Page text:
Improved screening and treatments have led to a major improvement in mortality rates for lung, breast, bowel and prostate cancer.
There were 7607 deaths from all four combined from 2010-2012 compared with 7982 from 1991-1993.
However, lung cancer deaths among women have risen in the past 20 years, despite a 23% improvement in mortality rates from Scotland's biggest cancer killer.
Research first revealed the deadly link between smoking and lung cancer 60 years ago which led to falling smoking and mortality rates.
But as smoking rates began to fall later in women than in men, death rates have actually risen in women.
Figures show 2007 women died of the disease from 2010-2012, compared with 1531 from 1991-1993. Male mortality rates have gone from 2134 to 2741.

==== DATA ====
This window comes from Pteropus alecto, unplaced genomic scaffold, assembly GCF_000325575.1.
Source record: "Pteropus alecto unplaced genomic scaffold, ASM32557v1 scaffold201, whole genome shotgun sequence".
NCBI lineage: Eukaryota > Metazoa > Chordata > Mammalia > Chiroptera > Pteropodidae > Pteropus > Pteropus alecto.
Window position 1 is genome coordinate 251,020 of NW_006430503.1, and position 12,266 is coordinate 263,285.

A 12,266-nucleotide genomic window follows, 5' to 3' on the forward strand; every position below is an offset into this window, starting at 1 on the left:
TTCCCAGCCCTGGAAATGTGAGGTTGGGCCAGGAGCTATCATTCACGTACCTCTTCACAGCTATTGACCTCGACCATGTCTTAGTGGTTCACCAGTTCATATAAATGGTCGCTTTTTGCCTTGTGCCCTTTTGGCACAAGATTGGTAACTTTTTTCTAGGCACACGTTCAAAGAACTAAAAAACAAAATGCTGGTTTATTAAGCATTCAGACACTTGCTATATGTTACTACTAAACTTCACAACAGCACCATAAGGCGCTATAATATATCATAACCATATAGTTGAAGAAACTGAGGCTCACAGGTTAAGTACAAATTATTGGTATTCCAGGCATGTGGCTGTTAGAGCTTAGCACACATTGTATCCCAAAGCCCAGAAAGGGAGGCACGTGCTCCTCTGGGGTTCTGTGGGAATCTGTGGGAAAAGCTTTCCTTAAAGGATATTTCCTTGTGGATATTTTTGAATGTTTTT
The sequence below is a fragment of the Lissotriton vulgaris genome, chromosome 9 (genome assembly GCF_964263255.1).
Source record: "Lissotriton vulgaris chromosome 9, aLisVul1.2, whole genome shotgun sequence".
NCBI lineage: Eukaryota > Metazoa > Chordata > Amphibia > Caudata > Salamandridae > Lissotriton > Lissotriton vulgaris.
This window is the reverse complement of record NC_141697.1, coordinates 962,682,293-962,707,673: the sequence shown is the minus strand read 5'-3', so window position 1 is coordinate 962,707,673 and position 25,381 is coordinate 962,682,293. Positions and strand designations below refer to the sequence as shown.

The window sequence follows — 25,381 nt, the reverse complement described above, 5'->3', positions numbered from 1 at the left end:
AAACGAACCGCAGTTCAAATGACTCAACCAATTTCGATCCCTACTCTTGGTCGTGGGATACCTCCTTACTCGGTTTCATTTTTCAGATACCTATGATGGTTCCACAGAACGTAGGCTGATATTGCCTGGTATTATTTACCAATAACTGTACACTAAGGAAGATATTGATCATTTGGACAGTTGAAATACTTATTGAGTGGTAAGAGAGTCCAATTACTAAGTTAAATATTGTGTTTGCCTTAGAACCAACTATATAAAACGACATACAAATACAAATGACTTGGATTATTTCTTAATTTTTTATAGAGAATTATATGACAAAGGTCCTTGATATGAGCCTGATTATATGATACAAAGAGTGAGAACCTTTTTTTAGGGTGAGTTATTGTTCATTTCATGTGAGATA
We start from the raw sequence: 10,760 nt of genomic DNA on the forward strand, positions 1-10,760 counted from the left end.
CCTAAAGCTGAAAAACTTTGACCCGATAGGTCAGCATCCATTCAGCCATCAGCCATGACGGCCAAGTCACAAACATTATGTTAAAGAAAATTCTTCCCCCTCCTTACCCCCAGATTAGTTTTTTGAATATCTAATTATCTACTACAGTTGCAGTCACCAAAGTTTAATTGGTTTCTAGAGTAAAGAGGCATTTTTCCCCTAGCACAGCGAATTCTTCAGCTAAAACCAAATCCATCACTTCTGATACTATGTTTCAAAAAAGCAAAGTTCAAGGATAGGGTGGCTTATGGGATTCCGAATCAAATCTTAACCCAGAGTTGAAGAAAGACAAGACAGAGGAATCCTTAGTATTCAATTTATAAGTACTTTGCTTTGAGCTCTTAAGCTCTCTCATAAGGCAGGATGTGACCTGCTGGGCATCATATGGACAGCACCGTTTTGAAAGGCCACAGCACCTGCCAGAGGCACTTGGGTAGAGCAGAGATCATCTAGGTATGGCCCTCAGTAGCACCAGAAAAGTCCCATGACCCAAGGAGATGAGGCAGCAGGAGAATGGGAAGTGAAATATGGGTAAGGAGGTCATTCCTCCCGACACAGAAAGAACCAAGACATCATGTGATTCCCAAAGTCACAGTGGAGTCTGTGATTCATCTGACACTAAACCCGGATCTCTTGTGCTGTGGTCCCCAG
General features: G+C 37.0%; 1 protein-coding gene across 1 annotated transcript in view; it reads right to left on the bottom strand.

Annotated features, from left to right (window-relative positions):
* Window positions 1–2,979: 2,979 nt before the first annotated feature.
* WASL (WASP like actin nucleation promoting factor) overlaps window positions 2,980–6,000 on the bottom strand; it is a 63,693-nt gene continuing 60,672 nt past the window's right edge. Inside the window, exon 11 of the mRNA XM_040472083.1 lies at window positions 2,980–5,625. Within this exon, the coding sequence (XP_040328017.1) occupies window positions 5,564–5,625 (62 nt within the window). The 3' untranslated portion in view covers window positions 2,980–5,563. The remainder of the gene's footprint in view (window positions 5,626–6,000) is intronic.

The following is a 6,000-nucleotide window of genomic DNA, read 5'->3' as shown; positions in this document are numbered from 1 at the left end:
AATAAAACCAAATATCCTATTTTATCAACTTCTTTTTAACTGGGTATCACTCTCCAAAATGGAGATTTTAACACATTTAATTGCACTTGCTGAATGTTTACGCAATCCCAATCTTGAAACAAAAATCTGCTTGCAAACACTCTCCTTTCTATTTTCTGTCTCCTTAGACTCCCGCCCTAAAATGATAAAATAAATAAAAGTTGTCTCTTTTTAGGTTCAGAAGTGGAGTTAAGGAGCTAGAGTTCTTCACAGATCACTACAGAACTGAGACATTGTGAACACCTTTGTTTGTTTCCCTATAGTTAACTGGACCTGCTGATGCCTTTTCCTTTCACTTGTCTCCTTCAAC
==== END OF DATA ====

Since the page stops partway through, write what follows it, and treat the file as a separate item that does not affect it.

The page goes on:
Cancer Research UK say there has been "little improvement" in the outlook for people diagnosed with lung cancer.
However, breast cancer deaths have fallen by 33% in the past two decades with bowel cancer dropping by 30% and prostate cancer deaths down by 11%.
Improved screening and more effective treatments including drugs have been cited for the improved breast cancer survival rates.
The figures were released today by Cancer Research UK, which is launching a new, 'We Will Beat Cancer Sooner' campaign.
Lisa Adams, the charity's spokeswoman for Scotland, said: "While the death rate for the four biggest cancer killers has fallen, it's vital to remember that we need to do more to help bring even better results over the coming years."